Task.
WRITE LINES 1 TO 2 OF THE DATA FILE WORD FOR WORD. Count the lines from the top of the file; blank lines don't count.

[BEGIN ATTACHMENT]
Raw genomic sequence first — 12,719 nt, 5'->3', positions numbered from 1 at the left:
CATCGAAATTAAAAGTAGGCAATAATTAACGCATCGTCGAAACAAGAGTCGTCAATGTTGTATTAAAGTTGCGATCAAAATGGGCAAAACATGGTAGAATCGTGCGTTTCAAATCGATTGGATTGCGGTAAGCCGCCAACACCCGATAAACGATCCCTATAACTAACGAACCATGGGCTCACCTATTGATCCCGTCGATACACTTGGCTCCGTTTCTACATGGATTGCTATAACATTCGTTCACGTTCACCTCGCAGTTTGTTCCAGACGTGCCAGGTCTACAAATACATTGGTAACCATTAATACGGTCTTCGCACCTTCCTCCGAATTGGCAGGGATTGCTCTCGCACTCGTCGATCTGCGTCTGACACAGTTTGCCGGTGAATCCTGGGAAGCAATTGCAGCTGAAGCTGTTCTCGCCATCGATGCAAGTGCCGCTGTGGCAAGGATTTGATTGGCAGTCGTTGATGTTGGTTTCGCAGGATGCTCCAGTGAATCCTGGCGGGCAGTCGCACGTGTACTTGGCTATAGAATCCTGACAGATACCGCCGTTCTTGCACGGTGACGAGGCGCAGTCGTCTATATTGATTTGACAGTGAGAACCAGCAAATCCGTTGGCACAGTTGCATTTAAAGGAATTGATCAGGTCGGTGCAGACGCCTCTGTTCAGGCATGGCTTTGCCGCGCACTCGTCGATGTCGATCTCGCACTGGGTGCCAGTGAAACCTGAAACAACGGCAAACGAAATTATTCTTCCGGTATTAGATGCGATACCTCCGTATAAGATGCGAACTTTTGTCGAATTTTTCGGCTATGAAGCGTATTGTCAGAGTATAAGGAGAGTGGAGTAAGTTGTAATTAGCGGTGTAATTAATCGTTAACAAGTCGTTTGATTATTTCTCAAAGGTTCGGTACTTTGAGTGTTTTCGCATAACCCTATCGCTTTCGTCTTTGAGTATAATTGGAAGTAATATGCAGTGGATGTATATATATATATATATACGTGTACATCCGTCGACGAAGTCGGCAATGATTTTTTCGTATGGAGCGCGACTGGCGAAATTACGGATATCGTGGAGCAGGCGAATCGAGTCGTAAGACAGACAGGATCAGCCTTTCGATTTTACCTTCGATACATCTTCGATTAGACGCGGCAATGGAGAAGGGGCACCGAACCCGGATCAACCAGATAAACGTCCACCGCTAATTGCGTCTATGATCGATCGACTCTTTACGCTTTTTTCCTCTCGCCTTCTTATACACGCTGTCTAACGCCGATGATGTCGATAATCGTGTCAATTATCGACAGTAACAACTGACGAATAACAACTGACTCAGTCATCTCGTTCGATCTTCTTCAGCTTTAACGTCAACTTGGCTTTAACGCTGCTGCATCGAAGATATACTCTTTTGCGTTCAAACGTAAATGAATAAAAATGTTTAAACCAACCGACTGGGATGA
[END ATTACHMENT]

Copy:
Raw genomic sequence first — 12,719 nt, 5'->3', positions numbered from 1 at the left:
CATCGAAATTAAAAGTAGGCAATAATTAACGCATCGTCGAAACAAGAGTCGTCAATGTTGTATTAAAGTTGCGATCAAAATGGGCAAAACATGGTAGAATCGTGCGTTTCAAATCGATTGGATTGCGGTAAGCCGCCAACACCCGATAAACGATCCCTATAACTAACGAACCATGGGCTCACCTATTGATCCCGTCGATACACTTGGCTCCGTTTCTACATGGATTGCTATAACATTCGTTCACGTTCACCTCGCAGTTTGTTCCAGACGTGCCAGGTCTACAAATACATTGGTAACCATTAATACGGTCTTCGCACCTTCCTCCGAATTGGCAGGGATTGCTCTCGCACTCGTCGATCTGCGTCTGACACAGTTTGCCGGTGAATCCTGGGAAGCAATTGCAGCTGAAGCTGTTCTCGCCATCGATGCAAGTGCCGCTGTGGCAAGGATTTGATTGGCAGTCGTTGATGTTGGTTTCGCAGGATGCTCCAGTGAATCCTGGCGGGCAGTCGCACGTGTACTTGGCTATAGAATCCTGACAGATACCGCCGTTCTTGCACGGTGACGAGGCGCAGTCGTCTATATTGATTTGACAGTGAGAACCAGCAAATCCGTTGGCACAGTTGCATTTAAAGGAATTGATCAGGTCGGTGCAGACGCCTCTGTTCAGGCATGGCTTTGCCGCGCACTCGTCGATGTCGATCTCGCACTGGGTGCCAGTGAAACCTGAAACAACGGCAAACGAAATTATTCTTCCGGTATTAGATGCGATACCTCCGTATAAGATGCGAACTTTTGTCGAATTTTTCGGCTATGAAGCGTATTGTCAGAGTATAAGGAGAGTGGAGTAAGTTGTAATTAGCGGTGTAATTAATCGTTAACAAGTCGTTTGATTATTTCTCAAAGGTTCGGTACTTTGAGTGTTTTCGCATAACCCTATCGCTTTCGTCTTTGAGTATAATTGGAAGTAATATGCAGTGGATGTATATATATATATATATACGTGTACATCCGTCGACGAAGTCGGCAATGATTTTTTCGTATGGAGCGCGACTGGCGAAATTACGGATATCGTGGAGCAGGCGAATCGAGTCGTAAGACAGACAGGATCAGCCTTTCGATTTTACCTTCGATACATCTTCGATTAGACGCGGCAATGGAGAAGGGGCACCGAACCCGGATCAACCAGATAAACGTCCACCGCTAATTGCGTCTATGATCGATCGACTCTTTACGCTTTTTTCCTCTCGCCTTCTTATACACGCTGTCTAACGCCGATGATGTCGATAATCGTGTCAATTATCGACAGTAACAACTGACGAATAACAACTGACTCAGTCATCTCGTTCGATCTTCTTCAGCTTTAACGTCAACTTGGCTTTAACGCTGCTGCATCGAAGATATACTCTTTTGCGTTCAAACGTAAATGAATAAAAATGTTTAAACCAACCGACTGGGATGA